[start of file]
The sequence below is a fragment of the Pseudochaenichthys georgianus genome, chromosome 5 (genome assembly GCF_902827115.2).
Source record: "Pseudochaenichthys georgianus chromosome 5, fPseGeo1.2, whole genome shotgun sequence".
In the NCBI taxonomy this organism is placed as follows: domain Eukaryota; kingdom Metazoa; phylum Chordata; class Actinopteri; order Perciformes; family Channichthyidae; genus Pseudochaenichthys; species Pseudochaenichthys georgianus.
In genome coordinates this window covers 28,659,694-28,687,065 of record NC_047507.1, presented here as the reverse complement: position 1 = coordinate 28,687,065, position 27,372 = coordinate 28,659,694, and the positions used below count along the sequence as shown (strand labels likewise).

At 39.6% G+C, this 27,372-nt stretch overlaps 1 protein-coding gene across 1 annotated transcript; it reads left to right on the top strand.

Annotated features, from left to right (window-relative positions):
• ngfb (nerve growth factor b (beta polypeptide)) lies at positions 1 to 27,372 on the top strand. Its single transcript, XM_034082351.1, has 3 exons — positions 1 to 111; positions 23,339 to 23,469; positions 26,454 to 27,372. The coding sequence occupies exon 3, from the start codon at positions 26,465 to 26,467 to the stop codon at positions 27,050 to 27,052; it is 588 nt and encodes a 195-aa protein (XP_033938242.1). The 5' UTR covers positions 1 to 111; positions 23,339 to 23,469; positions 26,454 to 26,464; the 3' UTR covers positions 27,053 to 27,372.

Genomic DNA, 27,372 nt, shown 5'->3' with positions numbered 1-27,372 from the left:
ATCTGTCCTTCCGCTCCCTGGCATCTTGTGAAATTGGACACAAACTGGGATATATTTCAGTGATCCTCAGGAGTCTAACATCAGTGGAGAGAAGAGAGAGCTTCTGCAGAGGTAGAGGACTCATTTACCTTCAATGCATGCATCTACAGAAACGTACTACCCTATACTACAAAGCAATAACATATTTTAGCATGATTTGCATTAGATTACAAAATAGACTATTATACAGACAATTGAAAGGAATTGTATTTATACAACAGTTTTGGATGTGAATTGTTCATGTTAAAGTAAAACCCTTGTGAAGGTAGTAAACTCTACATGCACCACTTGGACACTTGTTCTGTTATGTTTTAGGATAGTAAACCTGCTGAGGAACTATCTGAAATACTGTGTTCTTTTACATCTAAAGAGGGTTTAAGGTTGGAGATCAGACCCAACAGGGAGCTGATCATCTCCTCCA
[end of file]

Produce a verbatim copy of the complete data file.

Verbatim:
The sequence below is a fragment of the Pseudochaenichthys georgianus genome, chromosome 5 (genome assembly GCF_902827115.2).
Source record: "Pseudochaenichthys georgianus chromosome 5, fPseGeo1.2, whole genome shotgun sequence".
In the NCBI taxonomy this organism is placed as follows: domain Eukaryota; kingdom Metazoa; phylum Chordata; class Actinopteri; order Perciformes; family Channichthyidae; genus Pseudochaenichthys; species Pseudochaenichthys georgianus.
In genome coordinates this window covers 28,659,694-28,687,065 of record NC_047507.1, presented here as the reverse complement: position 1 = coordinate 28,687,065, position 27,372 = coordinate 28,659,694, and the positions used below count along the sequence as shown (strand labels likewise).

At 39.6% G+C, this 27,372-nt stretch overlaps 1 protein-coding gene across 1 annotated transcript; it reads left to right on the top strand.

Annotated features, from left to right (window-relative positions):
• ngfb (nerve growth factor b (beta polypeptide)) lies at positions 1 to 27,372 on the top strand. Its single transcript, XM_034082351.1, has 3 exons — positions 1 to 111; positions 23,339 to 23,469; positions 26,454 to 27,372. The coding sequence occupies exon 3, from the start codon at positions 26,465 to 26,467 to the stop codon at positions 27,050 to 27,052; it is 588 nt and encodes a 195-aa protein (XP_033938242.1). The 5' UTR covers positions 1 to 111; positions 23,339 to 23,469; positions 26,454 to 26,464; the 3' UTR covers positions 27,053 to 27,372.

Genomic DNA, 27,372 nt, shown 5'->3' with positions numbered 1-27,372 from the left:
ATCTGTCCTTCCGCTCCCTGGCATCTTGTGAAATTGGACACAAACTGGGATATATTTCAGTGATCCTCAGGAGTCTAACATCAGTGGAGAGAAGAGAGAGCTTCTGCAGAGGTAGAGGACTCATTTACCTTCAATGCATGCATCTACAGAAACGTACTACCCTATACTACAAAGCAATAACATATTTTAGCATGATTTGCATTAGATTACAAAATAGACTATTATACAGACAATTGAAAGGAATTGTATTTATACAACAGTTTTGGATGTGAATTGTTCATGTTAAAGTAAAACCCTTGTGAAGGTAGTAAACTCTACATGCACCACTTGGACACTTGTTCTGTTATGTTTTAGGATAGTAAACCTGCTGAGGAACTATCTGAAATACTGTGTTCTTTTACATCTAAAGAGGGTTTAAGGTTGGAGATCAGACCCAACAGGGAGCTGATCATCTCCTCCA